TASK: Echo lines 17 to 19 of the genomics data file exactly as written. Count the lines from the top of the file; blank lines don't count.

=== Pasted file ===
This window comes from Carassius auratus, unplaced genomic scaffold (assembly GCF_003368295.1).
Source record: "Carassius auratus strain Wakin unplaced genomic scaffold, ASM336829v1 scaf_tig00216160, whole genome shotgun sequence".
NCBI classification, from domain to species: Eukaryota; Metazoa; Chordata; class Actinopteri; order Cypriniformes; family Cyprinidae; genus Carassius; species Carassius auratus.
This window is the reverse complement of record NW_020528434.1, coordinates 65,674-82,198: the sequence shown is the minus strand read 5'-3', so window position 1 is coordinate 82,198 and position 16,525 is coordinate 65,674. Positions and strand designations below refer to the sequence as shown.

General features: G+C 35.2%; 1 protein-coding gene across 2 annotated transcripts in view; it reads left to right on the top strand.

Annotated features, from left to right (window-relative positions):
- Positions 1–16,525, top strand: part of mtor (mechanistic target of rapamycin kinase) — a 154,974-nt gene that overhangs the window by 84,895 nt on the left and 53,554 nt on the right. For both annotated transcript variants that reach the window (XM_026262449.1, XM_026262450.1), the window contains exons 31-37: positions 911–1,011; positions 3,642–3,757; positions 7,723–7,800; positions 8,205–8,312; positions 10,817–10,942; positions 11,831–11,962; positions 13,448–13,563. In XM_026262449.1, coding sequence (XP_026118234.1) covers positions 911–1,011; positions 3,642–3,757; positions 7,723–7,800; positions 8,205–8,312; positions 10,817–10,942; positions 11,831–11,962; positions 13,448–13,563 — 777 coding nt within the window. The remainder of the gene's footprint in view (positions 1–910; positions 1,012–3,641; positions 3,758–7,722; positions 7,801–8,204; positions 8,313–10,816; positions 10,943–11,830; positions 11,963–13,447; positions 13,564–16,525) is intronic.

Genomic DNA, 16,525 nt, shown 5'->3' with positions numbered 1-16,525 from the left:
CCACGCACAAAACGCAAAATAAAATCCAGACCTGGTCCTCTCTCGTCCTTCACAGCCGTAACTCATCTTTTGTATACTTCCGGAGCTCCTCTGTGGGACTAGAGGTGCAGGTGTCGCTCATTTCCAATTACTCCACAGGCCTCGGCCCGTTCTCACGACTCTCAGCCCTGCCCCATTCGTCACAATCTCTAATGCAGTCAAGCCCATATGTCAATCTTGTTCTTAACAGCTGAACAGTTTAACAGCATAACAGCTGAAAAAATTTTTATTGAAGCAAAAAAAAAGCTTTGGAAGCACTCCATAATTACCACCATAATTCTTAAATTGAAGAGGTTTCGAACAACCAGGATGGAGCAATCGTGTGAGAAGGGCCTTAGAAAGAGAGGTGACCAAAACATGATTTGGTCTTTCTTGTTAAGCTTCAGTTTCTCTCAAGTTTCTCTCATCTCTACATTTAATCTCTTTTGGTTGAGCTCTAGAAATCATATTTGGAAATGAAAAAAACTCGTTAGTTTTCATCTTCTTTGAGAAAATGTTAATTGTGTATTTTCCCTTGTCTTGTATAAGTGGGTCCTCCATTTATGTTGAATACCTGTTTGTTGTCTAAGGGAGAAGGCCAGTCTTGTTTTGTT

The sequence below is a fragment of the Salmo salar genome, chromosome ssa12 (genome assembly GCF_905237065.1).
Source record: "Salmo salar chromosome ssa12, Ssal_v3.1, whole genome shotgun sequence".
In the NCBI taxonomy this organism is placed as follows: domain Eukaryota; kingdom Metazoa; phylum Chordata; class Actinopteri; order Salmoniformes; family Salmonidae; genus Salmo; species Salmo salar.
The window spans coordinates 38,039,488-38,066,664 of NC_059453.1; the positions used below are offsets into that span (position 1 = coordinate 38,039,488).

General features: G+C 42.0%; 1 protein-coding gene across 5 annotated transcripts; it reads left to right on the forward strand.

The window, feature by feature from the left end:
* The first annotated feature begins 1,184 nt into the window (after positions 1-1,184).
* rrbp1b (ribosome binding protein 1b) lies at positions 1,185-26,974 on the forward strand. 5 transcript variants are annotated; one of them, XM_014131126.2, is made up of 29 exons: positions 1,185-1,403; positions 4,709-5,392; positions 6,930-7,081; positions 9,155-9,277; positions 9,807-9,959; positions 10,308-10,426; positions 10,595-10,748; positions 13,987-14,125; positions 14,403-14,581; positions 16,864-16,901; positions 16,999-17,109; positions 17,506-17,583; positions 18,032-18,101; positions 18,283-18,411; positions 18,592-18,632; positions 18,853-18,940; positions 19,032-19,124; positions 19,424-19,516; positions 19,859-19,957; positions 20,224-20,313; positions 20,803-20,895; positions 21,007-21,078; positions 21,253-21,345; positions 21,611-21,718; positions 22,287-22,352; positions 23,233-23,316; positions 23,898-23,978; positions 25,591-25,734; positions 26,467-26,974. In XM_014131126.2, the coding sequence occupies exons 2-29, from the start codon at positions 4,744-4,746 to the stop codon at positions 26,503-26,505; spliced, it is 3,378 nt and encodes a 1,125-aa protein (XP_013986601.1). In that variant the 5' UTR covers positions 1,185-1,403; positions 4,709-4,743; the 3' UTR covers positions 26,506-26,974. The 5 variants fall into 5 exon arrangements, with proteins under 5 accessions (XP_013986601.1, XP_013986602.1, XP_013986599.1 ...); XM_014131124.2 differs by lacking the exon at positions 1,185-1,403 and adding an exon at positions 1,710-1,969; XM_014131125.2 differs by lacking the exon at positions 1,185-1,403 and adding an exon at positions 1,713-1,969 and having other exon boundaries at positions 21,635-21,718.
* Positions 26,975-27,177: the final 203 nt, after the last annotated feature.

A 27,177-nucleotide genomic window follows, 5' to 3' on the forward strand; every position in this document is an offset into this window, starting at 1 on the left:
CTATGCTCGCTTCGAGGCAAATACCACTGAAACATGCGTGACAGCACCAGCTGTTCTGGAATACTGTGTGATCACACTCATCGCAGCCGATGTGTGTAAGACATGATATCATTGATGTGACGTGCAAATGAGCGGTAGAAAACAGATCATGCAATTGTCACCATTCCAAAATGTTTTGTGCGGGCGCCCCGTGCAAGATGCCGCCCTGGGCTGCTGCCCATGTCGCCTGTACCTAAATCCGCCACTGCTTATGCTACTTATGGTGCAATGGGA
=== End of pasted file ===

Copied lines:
* rrbp1b (ribosome binding protein 1b) lies at positions 1,185-26,974 on the forward strand. 5 transcript variants are annotated; one of them, XM_014131126.2, is made up of 29 exons: positions 1,185-1,403; positions 4,709-5,392; positions 6,930-7,081; positions 9,155-9,277; positions 9,807-9,959; positions 10,308-10,426; positions 10,595-10,748; positions 13,987-14,125; positions 14,403-14,581; positions 16,864-16,901; positions 16,999-17,109; positions 17,506-17,583; positions 18,032-18,101; positions 18,283-18,411; positions 18,592-18,632; positions 18,853-18,940; positions 19,032-19,124; positions 19,424-19,516; positions 19,859-19,957; positions 20,224-20,313; positions 20,803-20,895; positions 21,007-21,078; positions 21,253-21,345; positions 21,611-21,718; positions 22,287-22,352; positions 23,233-23,316; positions 23,898-23,978; positions 25,591-25,734; positions 26,467-26,974. In XM_014131126.2, the coding sequence occupies exons 2-29, from the start codon at positions 4,744-4,746 to the stop codon at positions 26,503-26,505; spliced, it is 3,378 nt and encodes a 1,125-aa protein (XP_013986601.1). In that variant the 5' UTR covers positions 1,185-1,403; positions 4,709-4,743; the 3' UTR covers positions 26,506-26,974. The 5 variants fall into 5 exon arrangements, with proteins under 5 accessions (XP_013986601.1, XP_013986602.1, XP_013986599.1 ...); XM_014131124.2 differs by lacking the exon at positions 1,185-1,403 and adding an exon at positions 1,710-1,969; XM_014131125.2 differs by lacking the exon at positions 1,185-1,403 and adding an exon at positions 1,713-1,969 and having other exon boundaries at positions 21,635-21,718.
* Positions 26,975-27,177: the final 203 nt, after the last annotated feature.

A 27,177-nucleotide genomic window follows, 5' to 3' on the forward strand; every position in this document is an offset into this window, starting at 1 on the left: